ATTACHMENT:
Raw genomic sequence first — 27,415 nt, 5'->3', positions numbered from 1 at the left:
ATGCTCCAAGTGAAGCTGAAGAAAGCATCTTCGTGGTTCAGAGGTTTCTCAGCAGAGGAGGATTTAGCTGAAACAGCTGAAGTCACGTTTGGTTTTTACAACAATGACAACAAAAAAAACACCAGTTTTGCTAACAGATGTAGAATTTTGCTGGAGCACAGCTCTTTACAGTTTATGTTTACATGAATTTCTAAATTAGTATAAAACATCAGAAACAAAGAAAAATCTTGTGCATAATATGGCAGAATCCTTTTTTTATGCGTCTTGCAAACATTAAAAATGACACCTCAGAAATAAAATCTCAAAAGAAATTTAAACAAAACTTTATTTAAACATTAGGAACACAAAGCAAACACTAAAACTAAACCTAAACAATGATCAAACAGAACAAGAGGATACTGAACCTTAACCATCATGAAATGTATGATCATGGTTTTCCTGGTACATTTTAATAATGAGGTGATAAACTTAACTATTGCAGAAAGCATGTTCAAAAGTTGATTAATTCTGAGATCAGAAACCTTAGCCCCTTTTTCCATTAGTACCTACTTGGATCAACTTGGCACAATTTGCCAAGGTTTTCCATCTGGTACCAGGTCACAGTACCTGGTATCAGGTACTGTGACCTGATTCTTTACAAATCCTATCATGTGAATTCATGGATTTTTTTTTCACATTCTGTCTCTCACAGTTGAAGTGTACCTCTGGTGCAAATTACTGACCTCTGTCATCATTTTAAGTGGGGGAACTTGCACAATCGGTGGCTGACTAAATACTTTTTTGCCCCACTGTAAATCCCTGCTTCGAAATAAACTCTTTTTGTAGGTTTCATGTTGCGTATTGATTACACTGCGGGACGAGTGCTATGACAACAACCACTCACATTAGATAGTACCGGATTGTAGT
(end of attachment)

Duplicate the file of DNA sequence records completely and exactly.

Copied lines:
Raw genomic sequence first — 27,415 nt, 5'->3', positions numbered from 1 at the left:
ATGCTCCAAGTGAAGCTGAAGAAAGCATCTTCGTGGTTCAGAGGTTTCTCAGCAGAGGAGGATTTAGCTGAAACAGCTGAAGTCACGTTTGGTTTTTACAACAATGACAACAAAAAAAACACCAGTTTTGCTAACAGATGTAGAATTTTGCTGGAGCACAGCTCTTTACAGTTTATGTTTACATGAATTTCTAAATTAGTATAAAACATCAGAAACAAAGAAAAATCTTGTGCATAATATGGCAGAATCCTTTTTTTATGCGTCTTGCAAACATTAAAAATGACACCTCAGAAATAAAATCTCAAAAGAAATTTAAACAAAACTTTATTTAAACATTAGGAACACAAAGCAAACACTAAAACTAAACCTAAACAATGATCAAACAGAACAAGAGGATACTGAACCTTAACCATCATGAAATGTATGATCATGGTTTTCCTGGTACATTTTAATAATGAGGTGATAAACTTAACTATTGCAGAAAGCATGTTCAAAAGTTGATTAATTCTGAGATCAGAAACCTTAGCCCCTTTTTCCATTAGTACCTACTTGGATCAACTTGGCACAATTTGCCAAGGTTTTCCATCTGGTACCAGGTCACAGTACCTGGTATCAGGTACTGTGACCTGATTCTTTACAAATCCTATCATGTGAATTCATGGATTTTTTTTTCACATTCTGTCTCTCACAGTTGAAGTGTACCTCTGGTGCAAATTACTGACCTCTGTCATCATTTTAAGTGGGGGAACTTGCACAATCGGTGGCTGACTAAATACTTTTTTGCCCCACTGTAAATCCCTGCTTCGAAATAAACTCTTTTTGTAGGTTTCATGTTGCGTATTGATTACACTGCGGGACGAGTGCTATGACAACAACCACTCACATTAGATAGTACCGGATTGTAGT